Loss of Hyperdirect Pathway Cortico-Subthalamic Inputs Following Degeneration of Midbrain Dopamine Neurons

Hong Yuan Chu, Eileen L. McIver, Ryan F. Kovaleski, Jeremy F. Atherton, Mark D. Bevan*

*Corresponding author for this work

Research output: Contribution to journalArticlepeer-review

81 Scopus citations


The motor symptoms of Parkinson's disease (PD) are linked to abnormally correlated and coherent activity in the cortex and subthalamic nucleus (STN). However, in parkinsonian mice we found that cortico-STN transmission strength had diminished by 50%–75% through loss of axo-dendritic and axo-spinous synapses, was incapable of long-term potentiation, and less effectively patterned STN activity. Optogenetic, chemogenetic, genetic, and pharmacological interrogation suggested that downregulation of cortico-STN transmission in PD mice was triggered by increased striato-pallidal transmission, leading to disinhibition of the STN and increased activation of STN NMDA receptors. Knockdown of STN NMDA receptors, which also suppresses proliferation of GABAergic pallido-STN inputs in PD mice, reduced loss of cortico-STN transmission and patterning and improved motor function. Together, the data suggest that loss of dopamine triggers a maladaptive shift in the balance of synaptic excitation and inhibition in the STN, which contributes to parkinsonian activity and motor dysfunction. Chu et al. report that, following loss of dopamine, activation of subthalamic nucleus (STN) NMDA receptors triggers a maladaptive reduction in cortico-STN transmission.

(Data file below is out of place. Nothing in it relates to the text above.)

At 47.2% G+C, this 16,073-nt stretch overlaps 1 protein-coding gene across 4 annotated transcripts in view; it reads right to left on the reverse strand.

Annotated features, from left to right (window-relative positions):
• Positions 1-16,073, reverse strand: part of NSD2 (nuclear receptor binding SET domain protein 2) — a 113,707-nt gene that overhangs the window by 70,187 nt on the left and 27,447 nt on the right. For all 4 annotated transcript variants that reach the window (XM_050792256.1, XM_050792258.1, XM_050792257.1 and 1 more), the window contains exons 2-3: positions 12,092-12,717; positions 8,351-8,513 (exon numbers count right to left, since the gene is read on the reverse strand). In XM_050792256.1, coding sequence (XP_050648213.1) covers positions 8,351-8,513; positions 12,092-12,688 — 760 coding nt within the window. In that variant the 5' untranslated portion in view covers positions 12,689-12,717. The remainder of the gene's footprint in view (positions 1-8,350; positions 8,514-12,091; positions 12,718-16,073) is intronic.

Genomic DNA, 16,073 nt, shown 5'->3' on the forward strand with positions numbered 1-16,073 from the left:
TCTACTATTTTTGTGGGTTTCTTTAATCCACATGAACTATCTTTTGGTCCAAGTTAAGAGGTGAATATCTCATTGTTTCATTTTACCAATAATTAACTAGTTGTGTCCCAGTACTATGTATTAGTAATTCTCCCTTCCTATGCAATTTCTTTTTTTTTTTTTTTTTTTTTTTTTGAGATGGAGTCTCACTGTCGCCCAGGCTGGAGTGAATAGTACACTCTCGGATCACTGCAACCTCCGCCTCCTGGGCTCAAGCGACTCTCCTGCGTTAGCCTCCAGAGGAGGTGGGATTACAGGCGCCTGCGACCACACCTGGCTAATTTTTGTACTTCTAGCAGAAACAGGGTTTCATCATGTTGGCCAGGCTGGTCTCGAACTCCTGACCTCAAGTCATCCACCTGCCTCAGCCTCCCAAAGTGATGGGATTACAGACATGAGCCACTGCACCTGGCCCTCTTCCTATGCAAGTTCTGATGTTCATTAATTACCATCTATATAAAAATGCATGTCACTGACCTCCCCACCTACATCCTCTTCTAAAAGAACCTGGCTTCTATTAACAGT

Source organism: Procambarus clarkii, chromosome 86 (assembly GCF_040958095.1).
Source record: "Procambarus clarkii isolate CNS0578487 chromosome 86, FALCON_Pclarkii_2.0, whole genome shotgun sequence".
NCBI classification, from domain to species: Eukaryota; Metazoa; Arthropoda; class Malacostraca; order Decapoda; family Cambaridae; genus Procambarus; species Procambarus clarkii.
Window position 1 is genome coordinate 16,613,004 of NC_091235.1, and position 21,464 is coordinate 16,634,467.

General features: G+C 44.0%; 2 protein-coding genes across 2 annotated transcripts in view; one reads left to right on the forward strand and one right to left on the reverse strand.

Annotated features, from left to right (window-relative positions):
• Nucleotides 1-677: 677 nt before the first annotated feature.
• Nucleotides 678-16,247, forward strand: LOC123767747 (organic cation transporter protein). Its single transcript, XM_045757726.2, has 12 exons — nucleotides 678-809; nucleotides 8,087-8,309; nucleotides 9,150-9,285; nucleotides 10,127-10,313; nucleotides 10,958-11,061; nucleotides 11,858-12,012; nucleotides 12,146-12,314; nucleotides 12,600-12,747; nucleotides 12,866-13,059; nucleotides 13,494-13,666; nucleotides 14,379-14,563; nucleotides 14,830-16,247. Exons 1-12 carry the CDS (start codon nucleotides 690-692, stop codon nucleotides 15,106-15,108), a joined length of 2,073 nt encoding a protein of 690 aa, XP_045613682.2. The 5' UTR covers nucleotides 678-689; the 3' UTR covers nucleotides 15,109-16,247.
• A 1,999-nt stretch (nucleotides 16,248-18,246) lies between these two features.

Original languageEnglish (US)
Pages (from-to)1306-1318.e5
Issue number6
StatePublished - Sep 13 2017


  • NMDA
  • Parkinson's disease
  • basal ganglia
  • cortex
  • globus pallidus
  • glutamate
  • plasticity
  • subthalamic nucleus
  • synapse

ASJC Scopus subject areas

  • General Neuroscience


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